A lot of Christian nation stuff has been coming across my screen in the last few days. I have some time today to address it, so stay tuned.
First, we have the Virginia General Assembly’s House Resolution 297. Here it is:
WHEREAS, on April 26, 1607, a chartered expedition, subsidized by the Virginia Company to establish colonies on the coast of North America, disembarked upon the banks of Cape Henry, now Virginia Beach; and
WHEREAS, the Reverend Robert Hunt, the expedition’s official cleric, and the members of the expedition erected a wooden cross in symbolic reference to the Christian faith, invoked a public prayer of dedication, and pledged that the Gospel message would be spread throughout the region and, from that region, abroad; and
WHEREAS, the ensuing Jamestown settlement was the site of the first public communion ceremony in Virginia, in the tradition of the Lord’s Supper of the New Testament; and
WHEREAS, the Jamestown settlement was the first permanent English colony in North America and included a recognized church wherein Christian worship, teachings, and baptisms were conducted in accordance with the Gospel message, as exemplified by the baptism of Pocahontas, a member of the Powhatan tribe of Native Americans in the region; and
WHEREAS, the Judeo-Christian principles, as established in the Law of Moses and set forth from the earliest days of recorded history, of equality, human dignity, and equal protection under the law have provided an incalculable influence on law and thought throughout history, and in particular to our shared English common law tradition and Western civilization; and
WHEREAS, these same principles of equality, human dignity, and equal protection rooted in Mosaic law influenced America’s foremost Civil Rights leaders, including the esteemed Virginia Civil Rights attorney and leader Oliver White Hill, Sr., whose own paternal grandfather founded Mount Carmel Baptist Church in Richmond, which the Hill family attended and where Oliver Hill attended Sunday School; he worked diligently, influenced by his Christian faith, to end racial discrimination and helped end the doctrine of separate but equal; and
WHEREAS, according to the Pew Research Center, millions of Virginians, representing various denominations, identify as Christians, carrying on the faith traditions brought to North America by its first settlers; and
WHEREAS, thousands of churches in the Commonwealth continue to provide spiritual leadership and education; care for the poor, indigent, and homeless as commanded by the Gospel message; and conduct generous outreach in their communities; now, therefore, be it
RESOLVED by the House of Delegates, That the enormous influence of Christian heritage and faith throughout the Commonwealth’s 400-year history be recognized; and, be it
RESOLVED FURTHER, That the Clerk of the House of Delegates transmit copies of this resolution to Rodney Walker and First-Landing Festivals, requesting that they further disseminate copies of this resolution to their respective constituents so that they may be apprised of the sense of the Virginia House of Delegates in this matter.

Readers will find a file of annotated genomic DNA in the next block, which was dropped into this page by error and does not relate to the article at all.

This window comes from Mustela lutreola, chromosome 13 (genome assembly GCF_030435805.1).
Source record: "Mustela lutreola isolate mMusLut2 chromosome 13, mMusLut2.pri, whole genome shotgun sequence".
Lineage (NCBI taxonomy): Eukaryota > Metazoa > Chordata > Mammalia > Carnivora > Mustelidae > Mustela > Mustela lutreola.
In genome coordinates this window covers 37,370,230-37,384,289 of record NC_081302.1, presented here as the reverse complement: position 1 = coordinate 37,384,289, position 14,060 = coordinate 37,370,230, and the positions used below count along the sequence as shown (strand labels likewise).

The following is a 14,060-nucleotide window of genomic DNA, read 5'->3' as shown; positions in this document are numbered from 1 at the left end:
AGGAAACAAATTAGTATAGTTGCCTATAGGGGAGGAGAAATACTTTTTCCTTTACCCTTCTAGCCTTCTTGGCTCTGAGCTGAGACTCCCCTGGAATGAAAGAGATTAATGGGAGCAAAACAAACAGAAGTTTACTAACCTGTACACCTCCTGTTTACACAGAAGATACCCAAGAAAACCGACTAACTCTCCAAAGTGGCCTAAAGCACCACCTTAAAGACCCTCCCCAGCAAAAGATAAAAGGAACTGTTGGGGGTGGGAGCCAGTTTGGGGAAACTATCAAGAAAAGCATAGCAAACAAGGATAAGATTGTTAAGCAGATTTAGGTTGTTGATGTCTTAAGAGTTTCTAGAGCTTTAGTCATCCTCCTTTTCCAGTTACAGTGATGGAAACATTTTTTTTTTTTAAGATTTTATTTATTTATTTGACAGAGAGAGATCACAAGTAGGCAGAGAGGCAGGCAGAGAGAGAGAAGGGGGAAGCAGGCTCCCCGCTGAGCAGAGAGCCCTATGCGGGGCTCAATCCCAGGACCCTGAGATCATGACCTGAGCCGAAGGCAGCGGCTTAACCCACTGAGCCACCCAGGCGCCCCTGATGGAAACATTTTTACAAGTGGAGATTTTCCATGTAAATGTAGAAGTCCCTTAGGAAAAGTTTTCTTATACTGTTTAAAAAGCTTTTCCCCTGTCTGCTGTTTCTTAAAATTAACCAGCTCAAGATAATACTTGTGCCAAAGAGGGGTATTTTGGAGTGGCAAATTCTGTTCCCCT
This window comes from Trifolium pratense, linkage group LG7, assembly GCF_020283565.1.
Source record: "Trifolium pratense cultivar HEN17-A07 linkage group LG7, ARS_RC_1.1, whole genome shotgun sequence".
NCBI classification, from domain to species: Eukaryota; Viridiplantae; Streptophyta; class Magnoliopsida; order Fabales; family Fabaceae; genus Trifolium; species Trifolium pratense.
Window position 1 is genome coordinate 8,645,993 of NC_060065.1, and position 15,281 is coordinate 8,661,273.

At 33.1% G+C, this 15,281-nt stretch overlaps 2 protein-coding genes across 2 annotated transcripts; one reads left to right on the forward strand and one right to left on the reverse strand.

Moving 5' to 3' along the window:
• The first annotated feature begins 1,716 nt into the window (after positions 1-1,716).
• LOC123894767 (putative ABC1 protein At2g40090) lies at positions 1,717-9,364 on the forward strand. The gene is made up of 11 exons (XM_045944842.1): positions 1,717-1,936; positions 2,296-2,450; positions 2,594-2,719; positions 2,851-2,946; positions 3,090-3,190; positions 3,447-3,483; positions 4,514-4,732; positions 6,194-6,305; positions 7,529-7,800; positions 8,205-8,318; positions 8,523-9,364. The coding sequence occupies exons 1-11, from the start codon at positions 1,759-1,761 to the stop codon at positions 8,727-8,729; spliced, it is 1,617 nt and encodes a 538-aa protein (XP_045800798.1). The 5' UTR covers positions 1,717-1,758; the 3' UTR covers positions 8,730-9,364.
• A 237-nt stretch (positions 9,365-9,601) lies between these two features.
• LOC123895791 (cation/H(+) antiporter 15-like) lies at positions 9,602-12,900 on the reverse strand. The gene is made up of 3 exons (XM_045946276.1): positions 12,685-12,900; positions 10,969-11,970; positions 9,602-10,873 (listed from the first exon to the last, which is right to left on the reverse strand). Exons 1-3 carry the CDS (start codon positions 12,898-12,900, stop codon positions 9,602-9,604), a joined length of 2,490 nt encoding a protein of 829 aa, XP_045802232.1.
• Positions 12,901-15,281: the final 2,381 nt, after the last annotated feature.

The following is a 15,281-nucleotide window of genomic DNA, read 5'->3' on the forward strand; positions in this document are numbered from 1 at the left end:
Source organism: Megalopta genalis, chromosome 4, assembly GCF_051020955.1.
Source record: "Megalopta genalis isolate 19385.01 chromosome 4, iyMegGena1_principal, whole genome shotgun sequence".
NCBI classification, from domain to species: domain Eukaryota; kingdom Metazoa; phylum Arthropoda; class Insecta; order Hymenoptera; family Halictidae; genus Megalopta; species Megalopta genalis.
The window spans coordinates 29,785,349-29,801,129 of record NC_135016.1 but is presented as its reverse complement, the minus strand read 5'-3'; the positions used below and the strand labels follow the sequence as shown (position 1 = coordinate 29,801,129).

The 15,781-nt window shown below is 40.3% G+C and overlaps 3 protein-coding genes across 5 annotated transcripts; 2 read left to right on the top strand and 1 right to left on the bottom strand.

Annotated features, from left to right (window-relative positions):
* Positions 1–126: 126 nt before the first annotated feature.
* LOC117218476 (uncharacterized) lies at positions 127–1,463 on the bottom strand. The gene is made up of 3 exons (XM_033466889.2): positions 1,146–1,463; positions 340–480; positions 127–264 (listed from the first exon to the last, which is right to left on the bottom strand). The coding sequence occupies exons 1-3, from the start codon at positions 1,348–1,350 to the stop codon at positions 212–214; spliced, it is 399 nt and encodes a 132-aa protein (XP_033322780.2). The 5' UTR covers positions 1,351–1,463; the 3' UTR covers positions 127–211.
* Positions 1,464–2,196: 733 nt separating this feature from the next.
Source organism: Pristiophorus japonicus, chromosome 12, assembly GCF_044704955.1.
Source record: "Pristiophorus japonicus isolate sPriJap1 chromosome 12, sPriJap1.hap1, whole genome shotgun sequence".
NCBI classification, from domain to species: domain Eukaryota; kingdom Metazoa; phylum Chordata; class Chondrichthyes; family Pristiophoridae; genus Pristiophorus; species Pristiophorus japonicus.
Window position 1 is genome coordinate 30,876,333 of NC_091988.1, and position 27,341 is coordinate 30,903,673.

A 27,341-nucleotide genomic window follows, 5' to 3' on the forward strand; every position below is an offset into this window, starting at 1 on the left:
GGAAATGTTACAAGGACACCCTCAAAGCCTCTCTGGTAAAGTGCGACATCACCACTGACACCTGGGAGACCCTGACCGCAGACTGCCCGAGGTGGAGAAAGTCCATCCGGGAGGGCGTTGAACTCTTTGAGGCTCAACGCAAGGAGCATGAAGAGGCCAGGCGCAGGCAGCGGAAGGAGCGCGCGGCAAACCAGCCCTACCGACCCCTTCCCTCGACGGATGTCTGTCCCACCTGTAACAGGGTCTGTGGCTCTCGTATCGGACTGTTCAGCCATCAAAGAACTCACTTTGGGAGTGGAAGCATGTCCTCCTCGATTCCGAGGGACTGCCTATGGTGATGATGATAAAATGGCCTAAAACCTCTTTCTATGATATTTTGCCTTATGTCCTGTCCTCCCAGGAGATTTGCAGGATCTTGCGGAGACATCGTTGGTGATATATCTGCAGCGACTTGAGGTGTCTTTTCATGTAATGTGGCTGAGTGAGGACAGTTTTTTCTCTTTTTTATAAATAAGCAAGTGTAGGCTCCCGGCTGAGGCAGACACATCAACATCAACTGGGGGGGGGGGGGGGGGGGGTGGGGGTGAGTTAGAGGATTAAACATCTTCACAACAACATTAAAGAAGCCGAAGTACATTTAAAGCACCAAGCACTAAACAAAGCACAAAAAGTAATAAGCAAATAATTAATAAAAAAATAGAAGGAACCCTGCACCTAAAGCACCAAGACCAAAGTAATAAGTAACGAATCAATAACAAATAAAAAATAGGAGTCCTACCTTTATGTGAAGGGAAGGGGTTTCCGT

As Brooke Newman points out in a recent Washington Post op-ed, the real problem with this Resolution is not that its sponsors got their facts wrong. (Although some do appear to be wrong). It is how the facts are interpreted and explained. This is an important point. Christian nationalists like David Barton and others often have their facts straight. Most of us can read from historical documents and quote them. But this is not history. History requires that we put those facts in context and avoid manipulating them for the purpose of making political points in the present. As I have said a hundred times, both the left and the right are guilty here. I have written a short primer on how think historically titled Why Study History?: Reflecting on the Importance of the Past. It is a quick read. Some of you may find it helpful.
The authors of this resolution are not interested in providing a full picture of the Jamestown experience. They are politicians. And although the resolution does not make any direct demands in terms of public policy, the very fact that these Virginia politicians feel the need to pass such a resolution implies that they are trying to lay a foundation for their view that America was somehow founded as a Christian nation and should somehow return to being one.
Anyone who has studied colonial Virginia and Jamestown cannot deny that religion played a role in its founding. But to suggest, as this resolution does, that religious motivations were more important than economic self-interest is not fair to the historical record. (I just spent the last week with my U.S. History Survey students discussing these very points).
In addition to Newman’s op-ed, I would encourage you to read my fuller take on these matters in chapter 5 of Was America Founded as a Christian Nation?: A Historical Introduction. The chapter titled “Were the British-American Colonies Christian Societies.”